I am currently working with a data set containing several hundreds of thousands of instances for which I am trying to find the most appropriate analysis. The goal is to determine whether there are significant difference among the 50+ groups (currently 100, potentially even more) for several dependent variables.
The one-way ANOVA used to examine the differences came back significant on all accounts. However, the problem is that the data violates several assumptions, including normality and homogeneity of variances. As far as I know, ANOVA is quite a robust test against the normality assumption and additional examination of Welch and Brown-Forsythe tests revealed similar results as the initial ANOVA (as did a Kruskal-Wallis test). My biggest concern, however, is the unequal sample sizes, ranging anywhere from 20 to 90000. Additionally, post hoc analysis (multiple comparisons) to find exactly where the significant differences are will be a pain.
Ultimately, I am wondering how reliable the results of any statistical test will be, given the data set's inherent problems, and whether there is an analysis (or perhaps analyses) that would be considered most appropriate to perform on this data set. Any insights would be greatly appreciated!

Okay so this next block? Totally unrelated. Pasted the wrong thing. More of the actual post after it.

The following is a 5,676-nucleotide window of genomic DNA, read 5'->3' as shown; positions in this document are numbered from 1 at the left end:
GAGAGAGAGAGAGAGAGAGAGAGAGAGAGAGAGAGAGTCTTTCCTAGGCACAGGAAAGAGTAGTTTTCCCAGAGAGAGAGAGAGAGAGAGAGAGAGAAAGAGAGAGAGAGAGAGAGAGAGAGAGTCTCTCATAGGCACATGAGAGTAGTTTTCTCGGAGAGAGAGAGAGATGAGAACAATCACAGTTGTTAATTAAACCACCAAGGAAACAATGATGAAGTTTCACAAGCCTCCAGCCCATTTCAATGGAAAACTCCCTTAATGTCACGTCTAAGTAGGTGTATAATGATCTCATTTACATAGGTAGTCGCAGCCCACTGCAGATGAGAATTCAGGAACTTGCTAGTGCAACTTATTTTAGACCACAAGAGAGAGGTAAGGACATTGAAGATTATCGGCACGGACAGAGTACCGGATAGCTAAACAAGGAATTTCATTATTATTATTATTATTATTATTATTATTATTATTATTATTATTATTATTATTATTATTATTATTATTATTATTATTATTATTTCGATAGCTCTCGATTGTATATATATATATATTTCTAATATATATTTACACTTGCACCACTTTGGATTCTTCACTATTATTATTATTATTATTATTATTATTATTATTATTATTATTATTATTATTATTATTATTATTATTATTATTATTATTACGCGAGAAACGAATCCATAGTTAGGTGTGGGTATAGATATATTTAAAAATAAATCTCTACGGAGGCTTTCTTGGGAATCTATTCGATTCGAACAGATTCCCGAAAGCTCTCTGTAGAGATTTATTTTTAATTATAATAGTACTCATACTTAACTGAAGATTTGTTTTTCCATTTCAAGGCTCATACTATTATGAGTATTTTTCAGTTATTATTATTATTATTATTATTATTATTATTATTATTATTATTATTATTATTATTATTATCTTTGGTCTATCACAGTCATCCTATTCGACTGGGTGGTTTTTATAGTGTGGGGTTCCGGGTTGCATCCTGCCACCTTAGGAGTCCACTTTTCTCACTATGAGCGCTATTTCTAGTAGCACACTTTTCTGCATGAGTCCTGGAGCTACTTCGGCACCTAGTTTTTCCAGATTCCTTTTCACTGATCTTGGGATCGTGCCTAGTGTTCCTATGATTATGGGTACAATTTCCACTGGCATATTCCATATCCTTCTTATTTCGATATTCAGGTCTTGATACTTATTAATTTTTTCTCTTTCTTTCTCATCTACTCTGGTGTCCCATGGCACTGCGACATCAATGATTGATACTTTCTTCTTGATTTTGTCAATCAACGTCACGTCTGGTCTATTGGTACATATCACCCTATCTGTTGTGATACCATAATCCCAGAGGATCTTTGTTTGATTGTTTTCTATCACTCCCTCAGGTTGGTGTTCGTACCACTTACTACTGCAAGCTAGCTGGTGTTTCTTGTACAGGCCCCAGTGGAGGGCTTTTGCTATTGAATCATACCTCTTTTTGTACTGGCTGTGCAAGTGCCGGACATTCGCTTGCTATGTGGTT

I have 10 continuous dependent variables representing properties of the instances. Values of these variables differ: some are in a range of 0 to 1, one in a range from -50 to 10, another in a range from 0 to 250. The groups are determined in an unsupervised fashion based on other properties of the instances than the dependent variables I'm testing on, which is why the groups vary so much in size. I only have control over the number of groups, but this number needs to be high in order to capture the often subtle differences that define the various groups. Most groups consist of somewhere between 30 and 100 instances, with about 10 cases exceeding 1000 and up to 90000 instances. None of the dependent variables are normally distributed (Kolmogorov-Smirnov tests significant, extreme Z-scores, all sorts of skewness and kurtosis). Additonally, Levene's tests come back significant, indicating violation of the equality of variances assumption.
With regards to the multiple comparisons: there will likely be significant differences between some groups but not between others due to the large number of groups. Finding where these differences are significant and where they are not should help increase understanding of how the various groups differ on the dependent variables in relation to their assigned class.